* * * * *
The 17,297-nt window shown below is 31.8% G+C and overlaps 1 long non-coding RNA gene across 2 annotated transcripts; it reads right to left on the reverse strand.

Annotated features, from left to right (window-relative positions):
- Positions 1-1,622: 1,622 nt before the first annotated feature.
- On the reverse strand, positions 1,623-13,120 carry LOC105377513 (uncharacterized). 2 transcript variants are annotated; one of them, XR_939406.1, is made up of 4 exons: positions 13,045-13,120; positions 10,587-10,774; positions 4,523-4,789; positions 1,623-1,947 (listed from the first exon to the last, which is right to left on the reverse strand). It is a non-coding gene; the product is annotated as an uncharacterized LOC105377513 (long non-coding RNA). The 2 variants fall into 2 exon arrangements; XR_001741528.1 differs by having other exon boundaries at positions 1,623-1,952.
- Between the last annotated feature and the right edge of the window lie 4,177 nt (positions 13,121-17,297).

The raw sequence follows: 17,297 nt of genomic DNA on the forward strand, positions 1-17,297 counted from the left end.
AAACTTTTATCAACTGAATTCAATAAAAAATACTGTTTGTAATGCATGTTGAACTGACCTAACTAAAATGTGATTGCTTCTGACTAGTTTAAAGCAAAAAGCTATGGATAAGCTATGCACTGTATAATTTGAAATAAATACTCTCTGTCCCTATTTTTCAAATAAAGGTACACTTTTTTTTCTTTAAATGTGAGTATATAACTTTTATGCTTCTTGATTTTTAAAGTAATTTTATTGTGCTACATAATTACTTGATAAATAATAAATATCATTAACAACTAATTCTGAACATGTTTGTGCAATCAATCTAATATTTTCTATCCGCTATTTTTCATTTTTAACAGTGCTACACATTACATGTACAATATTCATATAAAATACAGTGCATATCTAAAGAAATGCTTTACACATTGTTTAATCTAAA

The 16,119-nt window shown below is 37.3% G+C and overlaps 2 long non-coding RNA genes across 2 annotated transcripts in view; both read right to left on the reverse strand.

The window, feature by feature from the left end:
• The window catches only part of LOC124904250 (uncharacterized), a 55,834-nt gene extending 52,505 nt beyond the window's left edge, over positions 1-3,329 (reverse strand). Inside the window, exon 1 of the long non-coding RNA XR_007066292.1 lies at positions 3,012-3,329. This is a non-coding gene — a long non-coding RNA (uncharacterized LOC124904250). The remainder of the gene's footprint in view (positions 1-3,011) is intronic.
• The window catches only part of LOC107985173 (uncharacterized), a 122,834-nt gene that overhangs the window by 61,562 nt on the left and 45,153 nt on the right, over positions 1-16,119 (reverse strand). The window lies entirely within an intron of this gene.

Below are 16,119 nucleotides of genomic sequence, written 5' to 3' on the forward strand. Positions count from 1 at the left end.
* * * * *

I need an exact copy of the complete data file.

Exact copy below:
The 17,297-nt window shown below is 31.8% G+C and overlaps 1 long non-coding RNA gene across 2 annotated transcripts; it reads right to left on the reverse strand.

Annotated features, from left to right (window-relative positions):
- Positions 1-1,622: 1,622 nt before the first annotated feature.
- On the reverse strand, positions 1,623-13,120 carry LOC105377513 (uncharacterized). 2 transcript variants are annotated; one of them, XR_939406.1, is made up of 4 exons: positions 13,045-13,120; positions 10,587-10,774; positions 4,523-4,789; positions 1,623-1,947 (listed from the first exon to the last, which is right to left on the reverse strand). It is a non-coding gene; the product is annotated as an uncharacterized LOC105377513 (long non-coding RNA). The 2 variants fall into 2 exon arrangements; XR_001741528.1 differs by having other exon boundaries at positions 1,623-1,952.
- Between the last annotated feature and the right edge of the window lie 4,177 nt (positions 13,121-17,297).

The raw sequence follows: 17,297 nt of genomic DNA on the forward strand, positions 1-17,297 counted from the left end.
AAACTTTTATCAACTGAATTCAATAAAAAATACTGTTTGTAATGCATGTTGAACTGACCTAACTAAAATGTGATTGCTTCTGACTAGTTTAAAGCAAAAAGCTATGGATAAGCTATGCACTGTATAATTTGAAATAAATACTCTCTGTCCCTATTTTTCAAATAAAGGTACACTTTTTTTTCTTTAAATGTGAGTATATAACTTTTATGCTTCTTGATTTTTAAAGTAATTTTATTGTGCTACATAATTACTTGATAAATAATAAATATCATTAACAACTAATTCTGAACATGTTTGTGCAATCAATCTAATATTTTCTATCCGCTATTTTTCATTTTTAACAGTGCTACACATTACATGTACAATATTCATATAAAATACAGTGCATATCTAAAGAAATGCTTTACACATTGTTTAATCTAAA

The 16,119-nt window shown below is 37.3% G+C and overlaps 2 long non-coding RNA genes across 2 annotated transcripts in view; both read right to left on the reverse strand.

The window, feature by feature from the left end:
• The window catches only part of LOC124904250 (uncharacterized), a 55,834-nt gene extending 52,505 nt beyond the window's left edge, over positions 1-3,329 (reverse strand). Inside the window, exon 1 of the long non-coding RNA XR_007066292.1 lies at positions 3,012-3,329. This is a non-coding gene — a long non-coding RNA (uncharacterized LOC124904250). The remainder of the gene's footprint in view (positions 1-3,011) is intronic.
• The window catches only part of LOC107985173 (uncharacterized), a 122,834-nt gene that overhangs the window by 61,562 nt on the left and 45,153 nt on the right, over positions 1-16,119 (reverse strand). The window lies entirely within an intron of this gene.

Below are 16,119 nucleotides of genomic sequence, written 5' to 3' on the forward strand. Positions count from 1 at the left end.